One of the biggest issues with college football officiating has been the inconsistent application of penalties. That’s perhaps particularly noticeable when it comes to what is or is not determined to be an “unsportsmanlike” or “taunting” penalty, and that’s been especially discussed around the “Horns Down” symbol sometimes flashed during games against the Texas Longhorns (with that symbol being an inverted version of Texas’ “Hook ‘Em Horns”). And it doesn’t look like the situation is going to become any clearer any time soon.
At Big 12 Media Days Thursday, conference coordinator of officials Greg Burks (seen above at the same event last year) was asked about this by Kirk Bohls of the Austin American-Statesman. While Burks said he’d clear it up how “Horns Down” penalties would or would not be called this season, he only muddied the waters further.
Big 12 officials coordinator Greg Burks clarified the Horns Down issue. "It's when you do it, who you do it to, and the manner of how you do it." OK, that clears it up a lot.
— Kirk Bohls (@kbohls) July 14, 2022
Big 12's Greg Burks on Horns Down: "Let me be very clear of Horns Down. It's when you do it, who you do it to and which manner you do it, too."
— Brian Davis (@BDavisAAS) July 14, 2022
Kirk Bohls asks Big 12 coordinator of officials Greg Burks about Horns Down, as is tradition.
Burks: "I was waiting for that. … I have no ownership on this symbol. It's when you do it, who you do it to and the manner. Please, the state of Oklahoma, I meant no offense."
— Chris Vannini (@ChrisVannini) July 14, 2022
Here’s a fuller version of the quote from Dave Wilson at ESPN:
“Let me be very clear with Horns Down,” Burks said. “I have no ownership on this symbol. This symbol is the same as all other signals. It’s when you do it, who you do it to and which manner you do it.”
He then made an appeal to the conference’s constituents north of the Red River who are particularly fond of the gesture.
“Please, state of Oklahoma, I meant no offense,” Burks said. “You don’t have to send me emails. We are just looking at that as any other act and you note that unfortunately conduct is in there. It is not about Horns Up or Horns Down is the manner that you do anything on the field to an opponent and an unsportsmanlike manner.”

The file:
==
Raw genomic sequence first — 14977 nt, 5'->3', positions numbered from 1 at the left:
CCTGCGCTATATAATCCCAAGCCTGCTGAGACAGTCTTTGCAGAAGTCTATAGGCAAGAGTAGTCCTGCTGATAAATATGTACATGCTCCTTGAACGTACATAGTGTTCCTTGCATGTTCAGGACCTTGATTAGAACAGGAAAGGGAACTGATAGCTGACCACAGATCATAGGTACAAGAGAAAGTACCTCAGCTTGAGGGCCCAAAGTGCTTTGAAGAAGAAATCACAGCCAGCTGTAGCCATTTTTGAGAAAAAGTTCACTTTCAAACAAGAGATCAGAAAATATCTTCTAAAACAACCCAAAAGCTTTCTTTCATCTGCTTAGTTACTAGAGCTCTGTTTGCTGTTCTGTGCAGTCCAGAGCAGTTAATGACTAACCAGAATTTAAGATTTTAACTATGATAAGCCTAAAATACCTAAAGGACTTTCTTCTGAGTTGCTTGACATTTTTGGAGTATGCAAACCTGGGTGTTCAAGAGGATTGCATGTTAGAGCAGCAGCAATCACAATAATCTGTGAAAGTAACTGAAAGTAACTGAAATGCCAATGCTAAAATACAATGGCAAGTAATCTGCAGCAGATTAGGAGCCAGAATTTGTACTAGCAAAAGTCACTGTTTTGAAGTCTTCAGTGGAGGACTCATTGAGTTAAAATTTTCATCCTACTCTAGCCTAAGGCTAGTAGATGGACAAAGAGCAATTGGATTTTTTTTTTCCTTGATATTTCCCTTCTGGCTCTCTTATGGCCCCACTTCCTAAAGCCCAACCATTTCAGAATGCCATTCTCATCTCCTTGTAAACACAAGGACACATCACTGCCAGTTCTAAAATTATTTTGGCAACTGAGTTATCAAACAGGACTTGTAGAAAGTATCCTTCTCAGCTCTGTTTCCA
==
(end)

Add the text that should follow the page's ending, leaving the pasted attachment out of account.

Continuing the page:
Many who are fans of the state of Oklahoma, or at least of the Oklahoma Sooners football team (which has received many of the “Horns Down” penalties so far), did, in fact, take offense. But what was funnier still was how the wider college football world reacted to Burks providing even less clarity on the issue:
Can they make a video for the appropriate use, manner and timing for the “Horns Down” gesture?
We need further clarification. https://t.co/F5XDrRrcG4
— Sickos Committee (@SickosCommittee) July 14, 2022
(Deep, intimidating, concerned adult voice) “Today, you’re going to learn about the dangers of Horns Down. It is a symbol so powerful, some have likened it to the deadliest, most addictive drugs on the street. Horns Down – not even once.”
— Aaron (@azpenguin) July 14, 2022
— RedditCFB (@RedditCFB) July 14, 2022
As indicated by some of those tweets, some of the criticism of penalties for “Horns Down” has been around the perception that Texas runs the Big 12 and that this has only been penalized because it hurts their fans’ feelings. With the Longhorns now set to leave for the SEC (by July 2025 at the latest, but possibly sooner), many figured the approach to “Horns Down” penalties might change. But Burks sure didn’t provide any clarity on if it will change, or on how it will be called or not called in general.
[ESPN; photo from Kevin Jairaj/USA Today Sports]